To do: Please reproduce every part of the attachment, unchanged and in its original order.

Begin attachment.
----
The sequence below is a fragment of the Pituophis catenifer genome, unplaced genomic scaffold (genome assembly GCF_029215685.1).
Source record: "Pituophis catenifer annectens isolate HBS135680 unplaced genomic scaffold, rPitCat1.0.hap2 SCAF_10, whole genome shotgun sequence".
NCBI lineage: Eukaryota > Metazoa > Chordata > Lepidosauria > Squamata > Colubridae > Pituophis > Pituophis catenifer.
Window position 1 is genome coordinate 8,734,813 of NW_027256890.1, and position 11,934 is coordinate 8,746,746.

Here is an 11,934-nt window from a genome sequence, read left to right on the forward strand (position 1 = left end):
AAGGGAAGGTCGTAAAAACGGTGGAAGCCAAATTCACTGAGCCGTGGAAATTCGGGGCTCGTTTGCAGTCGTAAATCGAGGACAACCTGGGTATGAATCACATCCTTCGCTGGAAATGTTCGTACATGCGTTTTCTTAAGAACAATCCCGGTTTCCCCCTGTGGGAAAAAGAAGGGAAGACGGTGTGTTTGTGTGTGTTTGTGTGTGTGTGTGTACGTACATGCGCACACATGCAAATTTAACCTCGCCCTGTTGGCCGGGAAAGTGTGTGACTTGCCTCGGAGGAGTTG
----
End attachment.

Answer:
The sequence below is a fragment of the Pituophis catenifer genome, unplaced genomic scaffold (genome assembly GCF_029215685.1).
Source record: "Pituophis catenifer annectens isolate HBS135680 unplaced genomic scaffold, rPitCat1.0.hap2 SCAF_10, whole genome shotgun sequence".
NCBI lineage: Eukaryota > Metazoa > Chordata > Lepidosauria > Squamata > Colubridae > Pituophis > Pituophis catenifer.
Window position 1 is genome coordinate 8,734,813 of NW_027256890.1, and position 11,934 is coordinate 8,746,746.

Here is an 11,934-nt window from a genome sequence, read left to right on the forward strand (position 1 = left end):
AAGGGAAGGTCGTAAAAACGGTGGAAGCCAAATTCACTGAGCCGTGGAAATTCGGGGCTCGTTTGCAGTCGTAAATCGAGGACAACCTGGGTATGAATCACATCCTTCGCTGGAAATGTTCGTACATGCGTTTTCTTAAGAACAATCCCGGTTTCCCCCTGTGGGAAAAAGAAGGGAAGACGGTGTGTTTGTGTGTGTTTGTGTGTGTGTGTGTACGTACATGCGCACACATGCAAATTTAACCTCGCCCTGTTGGCCGGGAAAGTGTGTGACTTGCCTCGGAGGAGTTG